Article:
Music News

Bridget Storm

Julie McLarnon's debut full-length befits her Bridget Storm persona. Ms. Storm's hushed girlish whisper presides over these elegantly constructed arrangements like a coastal depression. Loping along with understated majesty, her music recalls the hypnotic melancholia of Tindersticks, richly embellished with cellos and violins in broad brushstrokes. McLarnon, a native of Manchester, England, got her start in music working for famed producer Martin Hannett (New Order, Happy Mondays, Joy Division) at age 16. She learned her lessons well, judging from the album's exquisite sound. Gentle yet seductive, McLarnon's voice entices the listener like a femme fatale enveloped in an air of pendulous drones and haunting tones. On "Conditioning," she repeatedly murmurs, "Wishing it all away/You just want to be Hey hey I'm okay,'" while beneath the Moog peels and driving bass, background creaks and groans can be heard as though her world were being shaken by blustery winds of change. "Losing It" is a warm lullaby of rural British folk, keyed to a bracing violin and McLarnon cooing, "What are you going to do about this?"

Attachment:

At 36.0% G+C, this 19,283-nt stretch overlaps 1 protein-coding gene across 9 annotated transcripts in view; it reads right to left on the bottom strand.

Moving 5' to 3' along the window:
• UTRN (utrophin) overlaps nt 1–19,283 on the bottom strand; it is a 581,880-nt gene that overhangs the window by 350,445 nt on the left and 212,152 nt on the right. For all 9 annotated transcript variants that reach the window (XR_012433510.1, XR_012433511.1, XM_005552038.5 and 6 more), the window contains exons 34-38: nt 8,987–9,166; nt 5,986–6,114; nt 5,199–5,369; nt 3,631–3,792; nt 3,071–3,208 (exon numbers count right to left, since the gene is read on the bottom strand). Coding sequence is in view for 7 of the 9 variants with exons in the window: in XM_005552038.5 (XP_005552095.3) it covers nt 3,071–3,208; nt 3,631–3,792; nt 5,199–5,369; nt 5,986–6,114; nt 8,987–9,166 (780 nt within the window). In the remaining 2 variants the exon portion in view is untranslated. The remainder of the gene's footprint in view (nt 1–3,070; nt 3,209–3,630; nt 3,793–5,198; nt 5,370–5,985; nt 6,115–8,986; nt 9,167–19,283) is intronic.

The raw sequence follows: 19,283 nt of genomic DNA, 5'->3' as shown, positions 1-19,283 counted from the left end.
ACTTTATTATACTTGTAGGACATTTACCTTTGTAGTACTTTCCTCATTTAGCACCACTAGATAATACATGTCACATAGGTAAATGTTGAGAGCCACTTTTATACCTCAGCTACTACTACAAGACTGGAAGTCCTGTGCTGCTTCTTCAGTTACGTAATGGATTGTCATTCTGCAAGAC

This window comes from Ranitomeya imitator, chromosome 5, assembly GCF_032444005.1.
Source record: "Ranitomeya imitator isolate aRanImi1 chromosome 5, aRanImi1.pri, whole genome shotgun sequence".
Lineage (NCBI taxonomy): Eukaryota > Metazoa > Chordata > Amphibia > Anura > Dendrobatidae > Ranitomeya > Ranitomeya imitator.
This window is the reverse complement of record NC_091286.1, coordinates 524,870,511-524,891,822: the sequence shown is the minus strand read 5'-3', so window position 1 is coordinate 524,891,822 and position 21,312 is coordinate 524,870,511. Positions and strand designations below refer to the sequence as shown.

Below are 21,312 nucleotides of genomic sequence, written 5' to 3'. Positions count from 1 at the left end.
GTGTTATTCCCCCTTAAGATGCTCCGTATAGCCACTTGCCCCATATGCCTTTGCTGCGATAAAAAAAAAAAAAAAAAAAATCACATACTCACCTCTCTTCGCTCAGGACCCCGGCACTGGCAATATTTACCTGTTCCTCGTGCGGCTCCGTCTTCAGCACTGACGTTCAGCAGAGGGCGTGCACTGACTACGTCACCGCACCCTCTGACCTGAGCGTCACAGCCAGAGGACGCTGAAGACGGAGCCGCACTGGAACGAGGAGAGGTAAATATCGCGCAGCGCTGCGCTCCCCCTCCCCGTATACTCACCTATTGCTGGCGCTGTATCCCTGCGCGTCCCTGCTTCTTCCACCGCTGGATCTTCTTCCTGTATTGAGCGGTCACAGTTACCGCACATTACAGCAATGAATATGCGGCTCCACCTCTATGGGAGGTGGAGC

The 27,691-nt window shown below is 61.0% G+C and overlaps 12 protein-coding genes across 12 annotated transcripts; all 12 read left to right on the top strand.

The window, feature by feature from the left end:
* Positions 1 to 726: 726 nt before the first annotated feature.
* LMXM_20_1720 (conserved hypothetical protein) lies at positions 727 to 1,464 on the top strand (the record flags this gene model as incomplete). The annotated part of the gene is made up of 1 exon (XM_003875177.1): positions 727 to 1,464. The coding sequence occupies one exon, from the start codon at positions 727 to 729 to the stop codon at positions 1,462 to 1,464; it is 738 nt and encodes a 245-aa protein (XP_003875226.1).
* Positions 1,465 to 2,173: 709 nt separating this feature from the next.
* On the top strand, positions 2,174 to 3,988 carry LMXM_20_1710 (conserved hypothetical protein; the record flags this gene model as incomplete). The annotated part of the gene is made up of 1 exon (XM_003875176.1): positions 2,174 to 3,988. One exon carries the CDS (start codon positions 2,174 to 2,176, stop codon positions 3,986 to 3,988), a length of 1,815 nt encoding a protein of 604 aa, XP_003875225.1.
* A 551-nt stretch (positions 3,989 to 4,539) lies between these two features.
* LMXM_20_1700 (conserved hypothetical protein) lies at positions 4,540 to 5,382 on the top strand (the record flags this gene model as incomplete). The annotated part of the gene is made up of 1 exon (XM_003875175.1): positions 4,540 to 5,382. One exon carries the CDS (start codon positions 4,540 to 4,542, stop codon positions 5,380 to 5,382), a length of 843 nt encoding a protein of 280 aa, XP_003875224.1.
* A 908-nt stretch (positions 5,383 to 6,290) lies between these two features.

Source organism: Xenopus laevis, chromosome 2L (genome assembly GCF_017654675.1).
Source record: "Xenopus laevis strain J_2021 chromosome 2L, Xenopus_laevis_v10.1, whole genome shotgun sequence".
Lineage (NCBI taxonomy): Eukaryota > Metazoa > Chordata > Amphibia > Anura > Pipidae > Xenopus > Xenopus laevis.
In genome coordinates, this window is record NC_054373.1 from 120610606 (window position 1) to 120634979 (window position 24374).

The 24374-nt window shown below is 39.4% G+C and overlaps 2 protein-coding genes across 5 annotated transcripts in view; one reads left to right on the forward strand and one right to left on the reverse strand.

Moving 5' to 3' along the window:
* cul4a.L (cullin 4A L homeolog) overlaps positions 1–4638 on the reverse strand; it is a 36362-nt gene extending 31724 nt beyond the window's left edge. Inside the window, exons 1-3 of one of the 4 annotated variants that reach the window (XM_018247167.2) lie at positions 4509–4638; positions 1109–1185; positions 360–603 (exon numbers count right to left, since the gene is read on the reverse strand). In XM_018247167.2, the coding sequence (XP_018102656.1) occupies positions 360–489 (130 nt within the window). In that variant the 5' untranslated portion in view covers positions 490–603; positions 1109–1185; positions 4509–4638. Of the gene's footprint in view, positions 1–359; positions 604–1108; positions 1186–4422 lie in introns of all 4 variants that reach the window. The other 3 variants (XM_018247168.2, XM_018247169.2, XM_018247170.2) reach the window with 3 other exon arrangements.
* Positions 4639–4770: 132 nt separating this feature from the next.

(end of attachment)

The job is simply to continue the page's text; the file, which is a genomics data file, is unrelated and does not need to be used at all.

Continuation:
Everything here feels painstakingly rendered, from the fragile music-box version of Elvis Presley's "Heartbreak Hotel" ("Quaalude Interlude") to the swirling turbines of guitar noise that elevate "Terrestrial Living" over its elastic bass line. A terrific young talent, McLarnon has created a quintessential bad-weather album, a shadowy firmament of black clouds, whining wind and candle-lit hostages swaddled in blankets, waiting out the storm.

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Chris Parker
Contact: Chris Parker